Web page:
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Did The Universe Steal Your Story?

I’ve had so much writing advice over the years that it’s hard to use much of it anymore. It’s just a sea to swim in. I’ve filed it all away in my subconscious, and I pull out what’s needed whenever it’s needed. 

I’ve had so much writing advice over the years that it’s hard to use much of it anymore. It’s just a sea to swim in. I’ve filed it all away in my subconscious, and I pull out what’s needed whenever it’s needed. 

Today, I grabbed this one to share with you: Never tell anyone the story you’re writing until it’s written. If you do, the universe will steal it from you, and then it can never be written. It’s okay to give someone a tagline, like, “I’m writing a story about a woman who goes to France and falls in love with a barista-in-training.” But the rest of the story, the details and the intricacies, are yours until the first draft is written. 

Even if you’re in a critique group where a chapter is shared each week, you always write the chapter before sharing it, right? You wouldn’t want to announce to the group that next week’s chapter (which hasn’t been written) will be an apartment fire where the owner’s beloved brown hamster dies after his fur catches fire. As he runs, he spreads the flames, starting with a discarded newspaper, which then causes the drapes to catch fire, etc., etc., etc., because that’s a commitment your creative brain has made to your subconscious, and your subconscious is not the writer you think it is. Yet, it is certainly tough enough to strong-arm your creative brain, snatching its freedom to change the events. As you write, your subconscious will force you to write that story–because it believed you, and you told people that’s what would happen–so when the hamster spills a forgotten glass of water, effectively dosing his fur, and then finds an open window, you, the writer, won’t let him escape because if he does, it will change the storyline you planned and promised. Even though you got it wrong. Write the story first, then you’re free to share it. 

Ideas flow through the air. My father taught me that. Anyone can grab them, so when you tell people your story before it’s written, it becomes fair game to the universe. And some unknown person wandering the same writing realm as you can grab it and write it first. They don’t know it’s yours.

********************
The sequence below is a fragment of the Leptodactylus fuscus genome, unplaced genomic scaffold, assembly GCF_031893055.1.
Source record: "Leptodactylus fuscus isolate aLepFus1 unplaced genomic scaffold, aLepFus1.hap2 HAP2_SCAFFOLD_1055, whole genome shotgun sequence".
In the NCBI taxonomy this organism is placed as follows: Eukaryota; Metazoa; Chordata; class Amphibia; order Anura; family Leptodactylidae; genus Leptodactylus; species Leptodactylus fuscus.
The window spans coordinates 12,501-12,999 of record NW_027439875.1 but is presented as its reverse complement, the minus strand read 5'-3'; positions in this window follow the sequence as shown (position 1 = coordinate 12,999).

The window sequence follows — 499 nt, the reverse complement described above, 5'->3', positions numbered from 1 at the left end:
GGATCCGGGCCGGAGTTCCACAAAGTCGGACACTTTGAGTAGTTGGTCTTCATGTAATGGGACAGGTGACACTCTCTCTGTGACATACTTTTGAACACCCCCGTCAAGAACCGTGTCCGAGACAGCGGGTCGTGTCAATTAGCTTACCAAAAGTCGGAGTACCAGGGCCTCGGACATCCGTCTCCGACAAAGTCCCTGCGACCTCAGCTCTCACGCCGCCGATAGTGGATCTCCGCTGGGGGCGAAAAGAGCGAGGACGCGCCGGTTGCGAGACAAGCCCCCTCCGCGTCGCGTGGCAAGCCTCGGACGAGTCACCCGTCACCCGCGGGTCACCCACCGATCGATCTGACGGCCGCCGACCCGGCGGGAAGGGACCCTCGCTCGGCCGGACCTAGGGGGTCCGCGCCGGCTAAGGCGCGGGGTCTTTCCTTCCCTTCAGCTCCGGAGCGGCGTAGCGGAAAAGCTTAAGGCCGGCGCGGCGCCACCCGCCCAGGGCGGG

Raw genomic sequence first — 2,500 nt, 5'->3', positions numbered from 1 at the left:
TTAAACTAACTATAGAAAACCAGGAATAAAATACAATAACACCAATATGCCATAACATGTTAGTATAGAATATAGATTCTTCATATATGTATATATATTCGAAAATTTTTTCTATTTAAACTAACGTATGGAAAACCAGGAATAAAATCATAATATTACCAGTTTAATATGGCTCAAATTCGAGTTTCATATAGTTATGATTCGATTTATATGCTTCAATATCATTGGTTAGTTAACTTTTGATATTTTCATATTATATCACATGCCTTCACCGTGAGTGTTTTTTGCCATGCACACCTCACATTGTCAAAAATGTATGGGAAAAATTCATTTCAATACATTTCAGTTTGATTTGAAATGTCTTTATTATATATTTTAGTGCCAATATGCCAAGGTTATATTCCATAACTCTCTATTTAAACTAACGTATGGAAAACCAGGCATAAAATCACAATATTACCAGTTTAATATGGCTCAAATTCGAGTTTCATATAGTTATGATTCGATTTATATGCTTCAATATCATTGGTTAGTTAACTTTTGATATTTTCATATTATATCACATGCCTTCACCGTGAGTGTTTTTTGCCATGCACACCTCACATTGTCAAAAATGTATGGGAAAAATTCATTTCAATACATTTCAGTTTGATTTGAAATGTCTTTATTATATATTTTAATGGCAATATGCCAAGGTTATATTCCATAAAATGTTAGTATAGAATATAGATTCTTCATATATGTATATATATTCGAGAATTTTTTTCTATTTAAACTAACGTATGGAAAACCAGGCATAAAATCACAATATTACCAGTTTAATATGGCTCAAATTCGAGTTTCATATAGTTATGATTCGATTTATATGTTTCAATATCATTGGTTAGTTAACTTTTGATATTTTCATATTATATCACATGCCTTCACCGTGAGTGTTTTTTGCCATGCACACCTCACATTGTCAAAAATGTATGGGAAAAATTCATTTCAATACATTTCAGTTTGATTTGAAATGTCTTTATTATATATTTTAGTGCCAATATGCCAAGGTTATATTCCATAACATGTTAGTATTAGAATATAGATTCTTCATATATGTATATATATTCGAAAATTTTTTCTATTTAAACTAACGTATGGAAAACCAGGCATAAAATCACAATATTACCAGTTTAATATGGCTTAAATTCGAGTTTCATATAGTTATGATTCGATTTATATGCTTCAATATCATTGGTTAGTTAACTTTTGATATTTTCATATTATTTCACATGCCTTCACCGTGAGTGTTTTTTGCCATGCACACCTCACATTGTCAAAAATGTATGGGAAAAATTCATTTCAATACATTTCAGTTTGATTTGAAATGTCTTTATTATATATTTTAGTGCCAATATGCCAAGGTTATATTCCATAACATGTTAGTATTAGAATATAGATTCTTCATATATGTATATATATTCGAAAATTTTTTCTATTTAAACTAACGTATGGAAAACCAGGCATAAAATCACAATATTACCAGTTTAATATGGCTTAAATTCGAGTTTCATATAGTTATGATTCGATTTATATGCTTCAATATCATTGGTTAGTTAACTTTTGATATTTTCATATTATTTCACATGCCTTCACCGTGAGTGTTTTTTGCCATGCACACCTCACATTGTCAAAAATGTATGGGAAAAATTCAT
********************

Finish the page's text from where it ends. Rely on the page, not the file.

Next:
So, talk to your characters in private. It’s an intensely personal relationship. Listen to their story. Write it as it happens. As you hear it. Sometimes, writers try to create the story for their characters, but in reality, the characters already have a story. Get out of their way. Let them tell the story they want to tell. Just remember that you are the only one they trust right now. Keep their confidence until the story is written, and only after they’ve approved the retelling of it.

To keep moving forward, during your next writing session, re-read the last page you wrote–and only the last page–imaging just the story itself, pay no heed to the mechanics, and then ask yourself, “Does the next scene start with dialogue or description?” If your mind’s eye sees the place, start writing its description, putting in colors, scents, and even sounds. What does it sound like? Birds singing? A bulldozer crashing through cottonwood trees? Grease popping in a cast-iron skillet? You’re seeing and hearing what your character is experiencing. If the scene starts with dialogue instead, how do you know that? What words do you hear? Write what is being said, reflecting the tone too. That’s what your character is saying and hearing. Immerse yourself. AND KEEP WRITING. Get a full page or more down before you stop; I don’t even care if you’re typing song lyrics from the Battle Hymn of the Republic. Keep typing. Why? Because your characters gave it to you. Figure out the reason later. 

Most writers slam into the (writer’s) block wall because they’ve given too much of the story away to the universe. Therefore, your creative brain must come up with new variants to the original story. The more you give away, the more the universe must hand out new variants, and soon, it’s not the same story at all. So whenever you find yourself saying, “I don’t know what happens next,” or, “I think I have the story in the wrong order,” or any number of other things, it’s because you’ve talked too much about the story and the thieves of the universe are stealing it from you. 

Stop wondering about your worthiness to write the story. At this point, consider yourself the only writer who knows this story. It’s been given to you. Write it. Write the story. Don’t worry about whether it’s any good or not. Finish the first draft. You can’t take the second step until you’ve taken the first one. Only then does the story become “yours.”

Advice to Writers, Don't tell, Stealing the Story, Writing Advice

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